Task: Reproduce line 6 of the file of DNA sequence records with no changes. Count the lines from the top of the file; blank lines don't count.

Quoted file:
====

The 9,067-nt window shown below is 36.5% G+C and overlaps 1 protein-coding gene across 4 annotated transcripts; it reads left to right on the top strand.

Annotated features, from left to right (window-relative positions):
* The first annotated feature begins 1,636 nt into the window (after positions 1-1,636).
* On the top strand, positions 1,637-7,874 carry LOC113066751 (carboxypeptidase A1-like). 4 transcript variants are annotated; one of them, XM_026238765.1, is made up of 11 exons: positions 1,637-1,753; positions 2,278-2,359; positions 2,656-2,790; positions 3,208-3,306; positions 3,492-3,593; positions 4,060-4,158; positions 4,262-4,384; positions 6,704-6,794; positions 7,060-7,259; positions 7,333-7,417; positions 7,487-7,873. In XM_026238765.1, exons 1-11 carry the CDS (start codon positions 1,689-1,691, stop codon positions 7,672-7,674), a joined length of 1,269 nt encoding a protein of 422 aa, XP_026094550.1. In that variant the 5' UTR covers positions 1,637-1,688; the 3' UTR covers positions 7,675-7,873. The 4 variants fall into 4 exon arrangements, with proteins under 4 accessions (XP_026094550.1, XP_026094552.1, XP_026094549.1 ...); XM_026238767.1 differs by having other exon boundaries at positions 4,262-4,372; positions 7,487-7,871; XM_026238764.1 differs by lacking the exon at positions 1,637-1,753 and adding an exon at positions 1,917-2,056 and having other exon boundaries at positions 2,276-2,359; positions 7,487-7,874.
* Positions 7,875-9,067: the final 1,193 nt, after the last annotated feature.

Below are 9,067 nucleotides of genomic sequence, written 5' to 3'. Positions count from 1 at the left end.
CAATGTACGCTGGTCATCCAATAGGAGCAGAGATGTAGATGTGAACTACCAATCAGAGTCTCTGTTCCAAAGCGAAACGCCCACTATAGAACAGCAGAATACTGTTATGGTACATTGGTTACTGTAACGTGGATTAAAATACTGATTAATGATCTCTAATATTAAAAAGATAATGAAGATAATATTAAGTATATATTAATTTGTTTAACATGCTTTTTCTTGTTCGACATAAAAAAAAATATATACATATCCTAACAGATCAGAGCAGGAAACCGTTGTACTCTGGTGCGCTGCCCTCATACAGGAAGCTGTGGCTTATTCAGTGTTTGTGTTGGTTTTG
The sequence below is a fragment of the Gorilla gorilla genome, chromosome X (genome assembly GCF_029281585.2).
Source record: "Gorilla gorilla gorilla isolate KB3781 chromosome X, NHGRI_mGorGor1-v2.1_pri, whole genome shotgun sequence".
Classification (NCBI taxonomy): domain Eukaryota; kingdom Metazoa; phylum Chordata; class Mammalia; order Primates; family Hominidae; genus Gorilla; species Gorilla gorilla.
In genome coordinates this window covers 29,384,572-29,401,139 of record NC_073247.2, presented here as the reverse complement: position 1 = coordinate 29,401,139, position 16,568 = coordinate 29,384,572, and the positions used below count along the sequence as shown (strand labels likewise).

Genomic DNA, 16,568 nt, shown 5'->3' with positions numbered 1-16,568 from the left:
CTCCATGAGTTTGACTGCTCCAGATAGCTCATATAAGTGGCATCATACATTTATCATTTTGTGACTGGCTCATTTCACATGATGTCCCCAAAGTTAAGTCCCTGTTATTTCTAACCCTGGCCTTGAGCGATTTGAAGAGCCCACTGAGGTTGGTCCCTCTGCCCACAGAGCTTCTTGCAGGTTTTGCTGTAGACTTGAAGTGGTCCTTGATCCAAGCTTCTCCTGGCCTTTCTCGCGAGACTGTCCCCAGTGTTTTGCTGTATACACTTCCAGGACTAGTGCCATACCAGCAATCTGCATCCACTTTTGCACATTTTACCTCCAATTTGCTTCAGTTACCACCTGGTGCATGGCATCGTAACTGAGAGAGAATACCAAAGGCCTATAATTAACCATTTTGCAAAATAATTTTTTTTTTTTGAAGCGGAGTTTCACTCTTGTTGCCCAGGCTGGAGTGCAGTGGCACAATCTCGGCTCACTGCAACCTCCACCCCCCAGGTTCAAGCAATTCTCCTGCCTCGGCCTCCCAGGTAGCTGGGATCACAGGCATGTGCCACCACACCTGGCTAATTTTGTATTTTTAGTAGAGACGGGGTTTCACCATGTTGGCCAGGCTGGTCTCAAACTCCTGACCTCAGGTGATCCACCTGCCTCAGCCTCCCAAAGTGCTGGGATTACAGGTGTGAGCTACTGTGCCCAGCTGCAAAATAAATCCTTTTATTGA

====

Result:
Below are 9,067 nucleotides of genomic sequence, written 5' to 3'. Positions count from 1 at the left end.